Vibrio spp. disinfection and immunization of Cobia (Rachycentron canadum) for the prevention of disease in aquaculture facilities
Machen, John Wesley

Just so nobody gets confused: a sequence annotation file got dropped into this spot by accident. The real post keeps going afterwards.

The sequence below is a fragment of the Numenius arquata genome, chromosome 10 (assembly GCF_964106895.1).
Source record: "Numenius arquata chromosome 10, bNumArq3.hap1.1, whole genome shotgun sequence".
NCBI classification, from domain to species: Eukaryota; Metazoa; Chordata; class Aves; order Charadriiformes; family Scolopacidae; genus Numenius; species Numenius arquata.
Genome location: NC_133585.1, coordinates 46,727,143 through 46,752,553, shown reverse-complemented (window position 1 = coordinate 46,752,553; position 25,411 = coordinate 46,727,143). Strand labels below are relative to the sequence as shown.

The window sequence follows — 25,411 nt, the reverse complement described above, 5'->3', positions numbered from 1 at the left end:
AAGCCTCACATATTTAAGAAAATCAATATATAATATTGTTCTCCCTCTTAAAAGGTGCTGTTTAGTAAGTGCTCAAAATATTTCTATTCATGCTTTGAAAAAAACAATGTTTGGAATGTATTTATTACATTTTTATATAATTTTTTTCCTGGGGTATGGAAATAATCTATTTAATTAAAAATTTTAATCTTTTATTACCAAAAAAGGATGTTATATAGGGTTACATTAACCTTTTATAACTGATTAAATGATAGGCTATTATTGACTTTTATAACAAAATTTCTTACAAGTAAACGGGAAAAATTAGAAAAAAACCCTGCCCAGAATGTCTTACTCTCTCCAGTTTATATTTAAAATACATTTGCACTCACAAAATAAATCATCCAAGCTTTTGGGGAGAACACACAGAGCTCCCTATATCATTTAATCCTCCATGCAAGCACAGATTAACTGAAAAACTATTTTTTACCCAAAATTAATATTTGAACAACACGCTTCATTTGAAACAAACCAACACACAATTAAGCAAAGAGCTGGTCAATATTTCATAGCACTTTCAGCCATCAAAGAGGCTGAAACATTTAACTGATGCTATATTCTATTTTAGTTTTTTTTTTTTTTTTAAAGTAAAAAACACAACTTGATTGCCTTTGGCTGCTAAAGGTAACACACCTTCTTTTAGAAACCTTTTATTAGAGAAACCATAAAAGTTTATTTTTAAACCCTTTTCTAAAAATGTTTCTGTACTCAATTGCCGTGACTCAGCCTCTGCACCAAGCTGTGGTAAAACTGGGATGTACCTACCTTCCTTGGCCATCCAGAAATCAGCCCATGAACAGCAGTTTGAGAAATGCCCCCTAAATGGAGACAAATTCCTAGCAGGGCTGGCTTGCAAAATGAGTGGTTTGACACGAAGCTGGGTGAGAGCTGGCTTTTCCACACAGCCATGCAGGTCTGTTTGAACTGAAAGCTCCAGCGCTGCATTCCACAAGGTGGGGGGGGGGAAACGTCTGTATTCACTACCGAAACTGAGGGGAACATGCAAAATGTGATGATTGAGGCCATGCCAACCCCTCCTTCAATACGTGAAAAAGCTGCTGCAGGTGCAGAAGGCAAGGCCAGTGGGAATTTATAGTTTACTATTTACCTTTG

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Cobia (Rachycentron canadum) is a tropical marine fish, with increasing commercial aquaculture importance worldwide. One of the major limitations to intensive aquaculture is disease. Diseases spread rapidly in an aquatic environment and pose a major threat to the development and introduction of new species, such as cobia, in aquaculture. This is due to the necessity to use wild caught broodstock, which pose a greater threat to introducing disease to a facility. Bacteria of the genus Vibrio play a major role in the diseases of cultured cobia and other species of marine fish. The goal of this study is to reduce the incidence of disease in a population, by either eliminating the potential pathogen or increasing the resistance of the host. To reach that goal, a disinfection assay to evaluate the effectiveness of nine common aquaculture chemical disinfecting compounds was evaluated against two bacterial pathogens (Vibrio anguillarum and V. ordalii). Both bacterial species were susceptible to a variety of common disinfecting compounds including Chloramine-TÂ®, chlorine, ethanol, iodine, LysolÂ®, RoccalÂ®-D Plus, and Virkon-SÂ®. In addition, both species showed a resistance to disinfection with formalin and tap water. The humoral immune response of cobia to vaccination with a commercially-available vaccine for Vibrio spp. was evaluated by an ELISA. There was a significant difference between control and vaccinated groups (P<0.0001), showing significant antibody production resulting from vaccination.
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